Interview with Michael Leventhal, JCBA judge, publisher at Green Bean Books and author
What do you think makes a great children’s book story?
I am always looking for something genuinely original, something I haven’t seen a hundred times before, something that makes me want to keep reading, to turn the next page. Kids need a reason to turn another page. It’s nice to be informative, but I want to entertain kids, I want to publish books that kids have fun reading and want to read again and again and again because they are fun.
What do you think is important to bear in mind when working on kids’ books artwork?
Kids like searching through pictures and finding little details. I love artists who hide small elements on each page. Laura Catalán, who illustrated The Chocolate King and is now doing a book on Houdini, has done that. You can spend hours looking at any one spread because she has thought so much about each element of the page.
I think kids want some bright colours as well. They want things that are fun to look at!
What advice would you give to those setting out to write a Jewish kids' book?
It’s important to bear in mind that children’s books are sometimes only a thousand words long, so every single word matters. And kids have to have a reason to keep reading, you have to keep them excited. You need to come up with things that kids want to read, that they are excited about and they would want to come back to again.
What is one feature of your space you cannot do without when working?
When I am working on a book I cannot stand having noise around me, I need perfect silence. I cannot work in a café, I need to blot all the noise out to actually write or edit anything.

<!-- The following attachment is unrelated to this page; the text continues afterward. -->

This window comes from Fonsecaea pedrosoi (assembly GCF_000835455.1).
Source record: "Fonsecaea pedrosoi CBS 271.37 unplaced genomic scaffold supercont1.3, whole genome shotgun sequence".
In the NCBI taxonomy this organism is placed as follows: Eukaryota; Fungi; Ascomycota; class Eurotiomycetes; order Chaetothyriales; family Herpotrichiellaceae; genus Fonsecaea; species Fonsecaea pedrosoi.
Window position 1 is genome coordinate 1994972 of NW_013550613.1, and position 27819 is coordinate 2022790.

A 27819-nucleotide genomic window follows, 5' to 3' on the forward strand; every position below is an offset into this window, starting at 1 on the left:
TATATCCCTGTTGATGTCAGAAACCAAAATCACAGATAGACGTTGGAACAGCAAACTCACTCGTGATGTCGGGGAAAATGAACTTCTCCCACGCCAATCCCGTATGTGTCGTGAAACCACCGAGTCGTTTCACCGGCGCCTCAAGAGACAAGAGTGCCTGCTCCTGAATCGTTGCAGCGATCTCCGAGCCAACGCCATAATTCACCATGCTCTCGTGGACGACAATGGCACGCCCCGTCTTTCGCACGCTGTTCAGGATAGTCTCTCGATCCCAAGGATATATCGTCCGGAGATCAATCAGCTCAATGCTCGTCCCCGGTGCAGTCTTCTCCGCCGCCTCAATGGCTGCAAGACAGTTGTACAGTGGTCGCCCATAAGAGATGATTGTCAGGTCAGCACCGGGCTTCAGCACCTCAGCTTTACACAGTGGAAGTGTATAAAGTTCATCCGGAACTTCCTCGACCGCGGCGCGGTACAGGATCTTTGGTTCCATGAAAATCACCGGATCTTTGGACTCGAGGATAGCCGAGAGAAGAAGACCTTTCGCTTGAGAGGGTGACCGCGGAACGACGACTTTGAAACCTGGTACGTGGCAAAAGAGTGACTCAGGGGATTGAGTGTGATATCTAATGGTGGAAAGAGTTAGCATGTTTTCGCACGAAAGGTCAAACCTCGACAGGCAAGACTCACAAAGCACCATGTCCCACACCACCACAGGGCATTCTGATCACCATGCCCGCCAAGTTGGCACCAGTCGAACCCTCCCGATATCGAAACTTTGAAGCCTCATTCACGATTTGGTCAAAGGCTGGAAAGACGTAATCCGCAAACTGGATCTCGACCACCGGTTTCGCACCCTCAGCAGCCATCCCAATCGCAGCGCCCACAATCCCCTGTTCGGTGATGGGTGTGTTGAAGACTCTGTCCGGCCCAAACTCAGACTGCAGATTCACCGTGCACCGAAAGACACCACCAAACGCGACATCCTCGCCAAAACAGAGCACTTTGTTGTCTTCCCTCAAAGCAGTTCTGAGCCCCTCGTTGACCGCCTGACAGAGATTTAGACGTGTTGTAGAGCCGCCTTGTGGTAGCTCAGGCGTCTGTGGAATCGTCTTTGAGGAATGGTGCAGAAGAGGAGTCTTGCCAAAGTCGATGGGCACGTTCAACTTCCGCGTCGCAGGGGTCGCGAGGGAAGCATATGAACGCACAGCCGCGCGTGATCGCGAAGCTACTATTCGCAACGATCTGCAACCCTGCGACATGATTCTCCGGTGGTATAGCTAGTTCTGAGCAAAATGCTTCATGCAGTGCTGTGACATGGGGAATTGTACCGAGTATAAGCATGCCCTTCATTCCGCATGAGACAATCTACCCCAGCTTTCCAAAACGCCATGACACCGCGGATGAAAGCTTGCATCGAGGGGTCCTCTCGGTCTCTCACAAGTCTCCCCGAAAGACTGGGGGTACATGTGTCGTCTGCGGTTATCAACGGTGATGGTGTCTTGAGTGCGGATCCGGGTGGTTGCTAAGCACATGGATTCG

What’s your favourite Jewish kids’ book?
The sad thing is that I cannot think of a single Jewish children’s book from when I was a child. And I don’t know whether it is because I have a terrible memory, or maybe because there weren’t many brilliant Jewish children’s books in English. And what I am trying to do with Green Bean Books is publish English language books with Jewish content that people will remember. I fall in love with every book I publish so it’s a difficult question for me to answer. But at the moment my favourite is But Perhaps Just Maybe by Tuvia Dikman Oro, illustrated by Menahem Halberstadt. The message of the book is to think the best of people. Why be negative? Always try and be positive and give people the benefit of the doubt. I rarely see this message in books, and my kids really like it too. So at the moment this one is my favourite, but ask me again in six months.
What drew you to children’s literature that made you want to work in this genre?
For twenty years I had been publishing military history books and I hadn’t looked at children’s literature for forty years. Then, when I became a father, I started looking at what was available and there are some wonderful books, but not that many. And that’s what I want to do, I want to publish books that I will be proud to read to my own children.
Why do you think it is important to support and develop Jewish children’s literature, for instance through literary awards?
I think it is incredibly important. There are wonderful authors and illustrators in the US, but the problem is that there are also wonderful authors and illustrators in Europe, but we rarely see their work. Because of the way the publishing market works, it is not commercially viable for them to work on books of Jewish interest. The point of the Awards is to get some of these brilliant creative people working on things of Jewish interest, to provoke them to tackle Jewish content. I want to see more Jewish stories from Europe. Hopefully we can publish some of them so that they reach an international audience and these works get seen.